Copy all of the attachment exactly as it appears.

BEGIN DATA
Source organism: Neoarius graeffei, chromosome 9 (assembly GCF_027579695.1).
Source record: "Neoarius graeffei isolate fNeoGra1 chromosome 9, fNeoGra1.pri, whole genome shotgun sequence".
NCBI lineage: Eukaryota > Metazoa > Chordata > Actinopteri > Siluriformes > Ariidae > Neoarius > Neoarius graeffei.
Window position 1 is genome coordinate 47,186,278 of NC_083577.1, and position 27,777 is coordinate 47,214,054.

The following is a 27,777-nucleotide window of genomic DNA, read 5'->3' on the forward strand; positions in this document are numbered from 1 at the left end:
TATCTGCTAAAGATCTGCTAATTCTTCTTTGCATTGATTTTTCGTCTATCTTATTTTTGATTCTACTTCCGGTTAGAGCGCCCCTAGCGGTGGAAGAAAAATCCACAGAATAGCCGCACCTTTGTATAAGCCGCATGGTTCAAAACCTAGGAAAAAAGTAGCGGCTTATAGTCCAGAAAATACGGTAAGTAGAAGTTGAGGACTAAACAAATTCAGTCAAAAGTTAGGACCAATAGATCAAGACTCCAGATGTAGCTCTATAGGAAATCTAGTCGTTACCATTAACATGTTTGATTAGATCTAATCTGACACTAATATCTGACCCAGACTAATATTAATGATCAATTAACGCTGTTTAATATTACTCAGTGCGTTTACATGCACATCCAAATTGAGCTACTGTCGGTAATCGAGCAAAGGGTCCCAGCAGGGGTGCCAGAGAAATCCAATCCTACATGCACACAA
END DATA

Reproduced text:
Source organism: Neoarius graeffei, chromosome 9 (assembly GCF_027579695.1).
Source record: "Neoarius graeffei isolate fNeoGra1 chromosome 9, fNeoGra1.pri, whole genome shotgun sequence".
NCBI lineage: Eukaryota > Metazoa > Chordata > Actinopteri > Siluriformes > Ariidae > Neoarius > Neoarius graeffei.
Window position 1 is genome coordinate 47,186,278 of NC_083577.1, and position 27,777 is coordinate 47,214,054.

The following is a 27,777-nucleotide window of genomic DNA, read 5'->3' on the forward strand; positions in this document are numbered from 1 at the left end:
TATCTGCTAAAGATCTGCTAATTCTTCTTTGCATTGATTTTTCGTCTATCTTATTTTTGATTCTACTTCCGGTTAGAGCGCCCCTAGCGGTGGAAGAAAAATCCACAGAATAGCCGCACCTTTGTATAAGCCGCATGGTTCAAAACCTAGGAAAAAAGTAGCGGCTTATAGTCCAGAAAATACGGTAAGTAGAAGTTGAGGACTAAACAAATTCAGTCAAAAGTTAGGACCAATAGATCAAGACTCCAGATGTAGCTCTATAGGAAATCTAGTCGTTACCATTAACATGTTTGATTAGATCTAATCTGACACTAATATCTGACCCAGACTAATATTAATGATCAATTAACGCTGTTTAATATTACTCAGTGCGTTTACATGCACATCCAAATTGAGCTACTGTCGGTAATCGAGCAAAGGGTCCCAGCAGGGGTGCCAGAGAAATCCAATCCTACATGCACACAA